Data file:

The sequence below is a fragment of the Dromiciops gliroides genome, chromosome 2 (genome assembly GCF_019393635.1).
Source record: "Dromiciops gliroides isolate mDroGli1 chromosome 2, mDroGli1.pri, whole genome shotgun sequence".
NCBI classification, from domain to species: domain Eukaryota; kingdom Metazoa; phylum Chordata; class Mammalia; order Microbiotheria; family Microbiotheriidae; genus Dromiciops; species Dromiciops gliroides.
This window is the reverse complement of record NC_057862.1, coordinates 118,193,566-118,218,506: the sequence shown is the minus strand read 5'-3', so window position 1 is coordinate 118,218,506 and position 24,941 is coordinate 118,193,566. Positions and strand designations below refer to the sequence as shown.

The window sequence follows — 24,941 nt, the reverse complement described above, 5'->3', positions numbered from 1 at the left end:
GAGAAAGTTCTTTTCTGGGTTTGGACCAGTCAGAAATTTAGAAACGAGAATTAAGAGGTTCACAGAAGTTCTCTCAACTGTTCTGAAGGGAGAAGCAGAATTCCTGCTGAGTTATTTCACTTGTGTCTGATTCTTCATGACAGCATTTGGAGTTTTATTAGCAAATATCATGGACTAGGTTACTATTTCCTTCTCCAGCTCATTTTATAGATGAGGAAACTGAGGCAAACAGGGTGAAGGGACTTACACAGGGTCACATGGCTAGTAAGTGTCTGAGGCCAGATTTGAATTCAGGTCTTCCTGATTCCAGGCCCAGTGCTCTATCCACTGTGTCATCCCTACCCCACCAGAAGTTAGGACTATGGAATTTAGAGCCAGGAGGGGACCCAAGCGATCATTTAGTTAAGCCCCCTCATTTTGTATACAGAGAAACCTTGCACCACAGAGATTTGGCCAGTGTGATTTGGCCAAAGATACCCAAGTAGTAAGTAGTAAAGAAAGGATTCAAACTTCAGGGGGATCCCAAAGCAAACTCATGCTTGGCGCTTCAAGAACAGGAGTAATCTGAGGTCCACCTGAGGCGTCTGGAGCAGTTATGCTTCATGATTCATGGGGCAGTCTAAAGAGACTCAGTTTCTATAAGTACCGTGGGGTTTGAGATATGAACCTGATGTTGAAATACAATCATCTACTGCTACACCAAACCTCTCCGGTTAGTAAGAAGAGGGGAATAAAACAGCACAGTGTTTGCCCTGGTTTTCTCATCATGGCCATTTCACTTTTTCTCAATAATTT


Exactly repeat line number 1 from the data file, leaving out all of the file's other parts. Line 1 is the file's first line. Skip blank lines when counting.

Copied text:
The sequence below is a fragment of the Dromiciops gliroides genome, chromosome 2 (genome assembly GCF_019393635.1).